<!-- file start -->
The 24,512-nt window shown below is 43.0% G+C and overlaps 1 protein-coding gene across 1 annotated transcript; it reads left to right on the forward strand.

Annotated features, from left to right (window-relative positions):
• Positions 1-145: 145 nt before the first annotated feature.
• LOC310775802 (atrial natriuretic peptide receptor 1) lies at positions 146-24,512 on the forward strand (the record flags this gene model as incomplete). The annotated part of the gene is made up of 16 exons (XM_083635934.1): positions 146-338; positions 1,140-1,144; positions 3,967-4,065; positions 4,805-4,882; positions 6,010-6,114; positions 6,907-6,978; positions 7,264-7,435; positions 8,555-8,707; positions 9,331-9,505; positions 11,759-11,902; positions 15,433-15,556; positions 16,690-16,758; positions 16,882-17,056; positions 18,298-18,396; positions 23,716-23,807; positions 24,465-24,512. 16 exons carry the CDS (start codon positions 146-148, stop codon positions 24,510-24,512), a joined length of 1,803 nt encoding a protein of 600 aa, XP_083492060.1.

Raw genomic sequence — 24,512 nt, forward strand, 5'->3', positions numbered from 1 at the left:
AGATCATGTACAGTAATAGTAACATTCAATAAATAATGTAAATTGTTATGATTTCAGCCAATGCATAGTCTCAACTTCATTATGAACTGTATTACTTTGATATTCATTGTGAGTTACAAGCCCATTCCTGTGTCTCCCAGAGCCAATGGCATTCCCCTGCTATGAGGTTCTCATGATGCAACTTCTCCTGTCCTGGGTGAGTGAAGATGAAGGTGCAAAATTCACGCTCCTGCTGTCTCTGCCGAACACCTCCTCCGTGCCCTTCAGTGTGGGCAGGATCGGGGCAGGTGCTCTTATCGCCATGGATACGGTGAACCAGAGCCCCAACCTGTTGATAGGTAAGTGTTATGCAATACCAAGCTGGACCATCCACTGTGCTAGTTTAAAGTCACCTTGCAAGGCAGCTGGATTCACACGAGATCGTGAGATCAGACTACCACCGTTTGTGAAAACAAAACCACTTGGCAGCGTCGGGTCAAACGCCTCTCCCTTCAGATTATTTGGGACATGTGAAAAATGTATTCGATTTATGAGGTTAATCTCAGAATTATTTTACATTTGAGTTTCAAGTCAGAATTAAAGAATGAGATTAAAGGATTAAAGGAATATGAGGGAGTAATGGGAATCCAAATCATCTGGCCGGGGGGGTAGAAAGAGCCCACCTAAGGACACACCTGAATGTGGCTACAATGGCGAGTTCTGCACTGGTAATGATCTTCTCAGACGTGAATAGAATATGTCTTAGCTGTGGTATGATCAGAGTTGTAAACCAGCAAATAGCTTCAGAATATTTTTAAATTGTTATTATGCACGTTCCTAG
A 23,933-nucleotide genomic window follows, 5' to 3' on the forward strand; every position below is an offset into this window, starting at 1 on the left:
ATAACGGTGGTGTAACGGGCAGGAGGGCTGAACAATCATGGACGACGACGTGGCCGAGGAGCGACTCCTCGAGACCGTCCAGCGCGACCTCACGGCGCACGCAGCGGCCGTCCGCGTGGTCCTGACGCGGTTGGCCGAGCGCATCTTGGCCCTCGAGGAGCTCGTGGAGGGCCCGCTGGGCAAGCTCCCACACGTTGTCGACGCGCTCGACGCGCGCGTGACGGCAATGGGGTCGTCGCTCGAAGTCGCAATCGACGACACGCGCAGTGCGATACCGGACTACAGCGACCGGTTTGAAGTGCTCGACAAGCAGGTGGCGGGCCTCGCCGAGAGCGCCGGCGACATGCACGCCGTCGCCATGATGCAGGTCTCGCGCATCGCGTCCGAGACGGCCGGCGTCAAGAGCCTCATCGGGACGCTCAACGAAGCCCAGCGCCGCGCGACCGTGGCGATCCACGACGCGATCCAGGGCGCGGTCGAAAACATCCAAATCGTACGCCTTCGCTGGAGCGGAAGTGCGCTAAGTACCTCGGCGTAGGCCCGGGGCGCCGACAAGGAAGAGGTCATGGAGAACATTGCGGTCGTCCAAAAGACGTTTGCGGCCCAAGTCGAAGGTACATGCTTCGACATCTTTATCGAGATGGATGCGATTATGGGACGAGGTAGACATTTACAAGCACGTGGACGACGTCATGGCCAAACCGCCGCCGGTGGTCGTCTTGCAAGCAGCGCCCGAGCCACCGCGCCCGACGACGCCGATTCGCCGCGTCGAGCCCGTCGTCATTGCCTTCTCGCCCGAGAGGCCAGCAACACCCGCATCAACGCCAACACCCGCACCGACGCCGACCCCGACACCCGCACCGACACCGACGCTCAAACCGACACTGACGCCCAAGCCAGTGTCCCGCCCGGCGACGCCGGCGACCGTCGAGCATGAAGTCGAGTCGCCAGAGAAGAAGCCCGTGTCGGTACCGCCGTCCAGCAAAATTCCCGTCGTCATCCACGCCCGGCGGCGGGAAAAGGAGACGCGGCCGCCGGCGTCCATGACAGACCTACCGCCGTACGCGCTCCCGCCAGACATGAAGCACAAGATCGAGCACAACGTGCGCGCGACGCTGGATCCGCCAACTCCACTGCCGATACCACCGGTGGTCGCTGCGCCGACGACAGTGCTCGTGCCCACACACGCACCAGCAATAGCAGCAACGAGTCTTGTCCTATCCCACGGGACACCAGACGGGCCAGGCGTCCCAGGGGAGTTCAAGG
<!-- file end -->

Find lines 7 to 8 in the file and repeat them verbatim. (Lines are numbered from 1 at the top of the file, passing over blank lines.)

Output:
A 23,933-nucleotide genomic window follows, 5' to 3' on the forward strand; every position below is an offset into this window, starting at 1 on the left:
ATAACGGTGGTGTAACGGGCAGGAGGGCTGAACAATCATGGACGACGACGTGGCCGAGGAGCGACTCCTCGAGACCGTCCAGCGCGACCTCACGGCGCACGCAGCGGCCGTCCGCGTGGTCCTGACGCGGTTGGCCGAGCGCATCTTGGCCCTCGAGGAGCTCGTGGAGGGCCCGCTGGGCAAGCTCCCACACGTTGTCGACGCGCTCGACGCGCGCGTGACGGCAATGGGGTCGTCGCTCGAAGTCGCAATCGACGACACGCGCAGTGCGATACCGGACTACAGCGACCGGTTTGAAGTGCTCGACAAGCAGGTGGCGGGCCTCGCCGAGAGCGCCGGCGACATGCACGCCGTCGCCATGATGCAGGTCTCGCGCATCGCGTCCGAGACGGCCGGCGTCAAGAGCCTCATCGGGACGCTCAACGAAGCCCAGCGCCGCGCGACCGTGGCGATCCACGACGCGATCCAGGGCGCGGTCGAAAACATCCAAATCGTACGCCTTCGCTGGAGCGGAAGTGCGCTAAGTACCTCGGCGTAGGCCCGGGGCGCCGACAAGGAAGAGGTCATGGAGAACATTGCGGTCGTCCAAAAGACGTTTGCGGCCCAAGTCGAAGGTACATGCTTCGACATCTTTATCGAGATGGATGCGATTATGGGACGAGGTAGACATTTACAAGCACGTGGACGACGTCATGGCCAAACCGCCGCCGGTGGTCGTCTTGCAAGCAGCGCCCGAGCCACCGCGCCCGACGACGCCGATTCGCCGCGTCGAGCCCGTCGTCATTGCCTTCTCGCCCGAGAGGCCAGCAACACCCGCATCAACGCCAACACCCGCACCGACGCCGACCCCGACACCCGCACCGACACCGACGCTCAAACCGACACTGACGCCCAAGCCAGTGTCCCGCCCGGCGACGCCGGCGACCGTCGAGCATGAAGTCGAGTCGCCAGAGAAGAAGCCCGTGTCGGTACCGCCGTCCAGCAAAATTCCCGTCGTCATCCACGCCCGGCGGCGGGAAAAGGAGACGCGGCCGCCGGCGTCCATGACAGACCTACCGCCGTACGCGCTCCCGCCAGACATGAAGCACAAGATCGAGCACAACGTGCGCGCGACGCTGGATCCGCCAACTCCACTGCCGATACCACCGGTGGTCGCTGCGCCGACGACAGTGCTCGTGCCCACACACGCACCAGCAATAGCAGCAACGAGTCTTGTCCTATCCCACGGGACACCAGACGGGCCAGGCGTCCCAGGGGAGTTCAAGG